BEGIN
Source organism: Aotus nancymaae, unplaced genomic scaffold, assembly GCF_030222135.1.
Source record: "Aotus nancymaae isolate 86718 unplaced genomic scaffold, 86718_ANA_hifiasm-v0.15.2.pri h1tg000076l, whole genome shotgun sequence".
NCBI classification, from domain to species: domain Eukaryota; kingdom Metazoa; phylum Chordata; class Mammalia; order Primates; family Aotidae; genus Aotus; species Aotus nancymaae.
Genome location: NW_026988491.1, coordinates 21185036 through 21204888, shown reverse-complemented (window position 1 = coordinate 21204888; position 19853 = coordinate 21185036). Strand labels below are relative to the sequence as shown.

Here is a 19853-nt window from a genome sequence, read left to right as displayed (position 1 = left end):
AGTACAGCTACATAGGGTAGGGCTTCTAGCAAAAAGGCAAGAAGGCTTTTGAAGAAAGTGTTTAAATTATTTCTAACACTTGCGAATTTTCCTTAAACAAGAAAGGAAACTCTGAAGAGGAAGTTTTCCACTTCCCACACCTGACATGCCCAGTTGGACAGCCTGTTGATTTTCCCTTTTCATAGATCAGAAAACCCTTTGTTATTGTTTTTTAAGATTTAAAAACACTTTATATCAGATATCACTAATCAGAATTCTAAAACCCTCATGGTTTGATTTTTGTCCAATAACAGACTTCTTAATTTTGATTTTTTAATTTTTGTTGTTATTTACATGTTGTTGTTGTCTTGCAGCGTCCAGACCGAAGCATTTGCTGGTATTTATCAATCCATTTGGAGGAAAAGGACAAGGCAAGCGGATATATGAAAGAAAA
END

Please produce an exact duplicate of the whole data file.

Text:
Source organism: Aotus nancymaae, unplaced genomic scaffold, assembly GCF_030222135.1.
Source record: "Aotus nancymaae isolate 86718 unplaced genomic scaffold, 86718_ANA_hifiasm-v0.15.2.pri h1tg000076l, whole genome shotgun sequence".
NCBI classification, from domain to species: domain Eukaryota; kingdom Metazoa; phylum Chordata; class Mammalia; order Primates; family Aotidae; genus Aotus; species Aotus nancymaae.
Genome location: NW_026988491.1, coordinates 21185036 through 21204888, shown reverse-complemented (window position 1 = coordinate 21204888; position 19853 = coordinate 21185036). Strand labels below are relative to the sequence as shown.

Here is a 19853-nt window from a genome sequence, read left to right as displayed (position 1 = left end):
AGTACAGCTACATAGGGTAGGGCTTCTAGCAAAAAGGCAAGAAGGCTTTTGAAGAAAGTGTTTAAATTATTTCTAACACTTGCGAATTTTCCTTAAACAAGAAAGGAAACTCTGAAGAGGAAGTTTTCCACTTCCCACACCTGACATGCCCAGTTGGACAGCCTGTTGATTTTCCCTTTTCATAGATCAGAAAACCCTTTGTTATTGTTTTTTAAGATTTAAAAACACTTTATATCAGATATCACTAATCAGAATTCTAAAACCCTCATGGTTTGATTTTTGTCCAATAACAGACTTCTTAATTTTGATTTTTTAATTTTTGTTGTTATTTACATGTTGTTGTTGTCTTGCAGCGTCCAGACCGAAGCATTTGCTGGTATTTATCAATCCATTTGGAGGAAAAGGACAAGGCAAGCGGATATATGAAAGAAAA